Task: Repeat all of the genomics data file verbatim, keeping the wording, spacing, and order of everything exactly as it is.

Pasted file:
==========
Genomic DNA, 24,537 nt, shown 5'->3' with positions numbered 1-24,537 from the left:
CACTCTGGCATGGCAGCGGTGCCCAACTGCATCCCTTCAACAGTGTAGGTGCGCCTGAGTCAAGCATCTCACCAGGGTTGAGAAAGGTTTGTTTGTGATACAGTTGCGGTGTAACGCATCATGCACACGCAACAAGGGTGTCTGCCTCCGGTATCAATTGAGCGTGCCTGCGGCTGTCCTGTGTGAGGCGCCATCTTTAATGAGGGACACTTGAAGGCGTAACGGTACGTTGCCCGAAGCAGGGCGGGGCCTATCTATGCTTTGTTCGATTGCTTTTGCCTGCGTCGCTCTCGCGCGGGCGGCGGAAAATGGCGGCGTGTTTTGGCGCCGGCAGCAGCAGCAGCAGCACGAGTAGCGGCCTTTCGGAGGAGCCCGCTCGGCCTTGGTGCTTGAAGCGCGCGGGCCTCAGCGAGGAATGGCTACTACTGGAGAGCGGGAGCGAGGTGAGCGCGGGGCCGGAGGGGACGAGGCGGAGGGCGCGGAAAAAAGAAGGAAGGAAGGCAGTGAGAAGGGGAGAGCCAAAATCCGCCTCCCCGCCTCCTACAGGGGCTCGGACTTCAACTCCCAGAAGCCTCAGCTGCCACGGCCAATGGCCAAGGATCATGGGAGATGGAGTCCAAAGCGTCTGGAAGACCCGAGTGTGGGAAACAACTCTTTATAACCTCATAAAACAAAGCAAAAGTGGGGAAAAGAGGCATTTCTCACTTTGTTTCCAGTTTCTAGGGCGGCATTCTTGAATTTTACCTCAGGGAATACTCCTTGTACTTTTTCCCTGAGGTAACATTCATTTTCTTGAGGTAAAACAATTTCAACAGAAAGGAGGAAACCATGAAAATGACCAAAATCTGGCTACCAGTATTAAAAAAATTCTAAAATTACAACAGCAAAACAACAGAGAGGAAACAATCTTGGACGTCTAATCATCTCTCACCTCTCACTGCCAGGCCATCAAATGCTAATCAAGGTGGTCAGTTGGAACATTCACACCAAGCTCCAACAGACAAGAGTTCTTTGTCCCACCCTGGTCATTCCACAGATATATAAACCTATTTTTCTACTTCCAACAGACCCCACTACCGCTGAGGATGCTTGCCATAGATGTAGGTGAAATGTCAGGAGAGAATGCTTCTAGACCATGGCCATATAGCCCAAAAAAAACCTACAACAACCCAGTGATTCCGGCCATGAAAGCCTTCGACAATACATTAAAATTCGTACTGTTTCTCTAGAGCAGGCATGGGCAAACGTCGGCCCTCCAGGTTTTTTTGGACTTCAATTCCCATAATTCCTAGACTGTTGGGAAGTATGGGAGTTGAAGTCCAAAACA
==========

Genomic DNA, 24,537 nt, shown 5'->3' with positions numbered 1-24,537 from the left:
CACTCTGGCATGGCAGCGGTGCCCAACTGCATCCCTTCAACAGTGTAGGTGCGCCTGAGTCAAGCATCTCACCAGGGTTGAGAAAGGTTTGTTTGTGATACAGTTGCGGTGTAACGCATCATGCACACGCAACAAGGGTGTCTGCCTCCGGTATCAATTGAGCGTGCCTGCGGCTGTCCTGTGTGAGGCGCCATCTTTAATGAGGGACACTTGAAGGCGTAACGGTACGTTGCCCGAAGCAGGGCGGGGCCTATCTATGCTTTGTTCGATTGCTTTTGCCTGCGTCGCTCTCGCGCGGGCGGCGGAAAATGGCGGCGTGTTTTGGCGCCGGCAGCAGCAGCAGCAGCACGAGTAGCGGCCTTTCGGAGGAGCCCGCTCGGCCTTGGTGCTTGAAGCGCGCGGGCCTCAGCGAGGAATGGCTACTACTGGAGAGCGGGAGCGAGGTGAGCGCGGGGCCGGAGGGGACGAGGCGGAGGGCGCGGAAAAAAGAAGGAAGGAAGGCAGTGAGAAGGGGAGAGCCAAAATCCGCCTCCCCGCCTCCTACAGGGGCTCGGACTTCAACTCCCAGAAGCCTCAGCTGCCACGGCCAATGGCCAAGGATCATGGGAGATGGAGTCCAAAGCGTCTGGAAGACCCGAGTGTGGGAAACAACTCTTTATAACCTCATAAAACAAAGCAAAAGTGGGGAAAAGAGGCATTTCTCACTTTGTTTCCAGTTTCTAGGGCGGCATTCTTGAATTTTACCTCAGGGAATACTCCTTGTACTTTTTCCCTGAGGTAACATTCATTTTCTTGAGGTAAAACAATTTCAACAGAAAGGAGGAAACCATGAAAATGACCAAAATCTGGCTACCAGTATTAAAAAAATTCTAAAATTACAACAGCAAAACAACAGAGAGGAAACAATCTTGGACGTCTAATCATCTCTCACCTCTCACTGCCAGGCCATCAAATGCTAATCAAGGTGGTCAGTTGGAACATTCACACCAAGCTCCAACAGACAAGAGTTCTTTGTCCCACCCTGGTCATTCCACAGATATATAAACCTATTTTTCTACTTCCAACAGACCCCACTACCGCTGAGGATGCTTGCCATAGATGTAGGTGAAATGTCAGGAGAGAATGCTTCTAGACCATGGCCATATAGCCCAAAAAAAACCTACAACAACCCAGTGATTCCGGCCATGAAAGCCTTCGACAATACATTAAAATTCGTACTGTTTCTCTAGAGCAGGCATGGGCAAACGTCGGCCCTCCAGGTTTTTTTGGACTTCAATTCCCATAATTCCTAGACTGTTGGGAAGTATGGGAGTTGAAGTCCAAAACA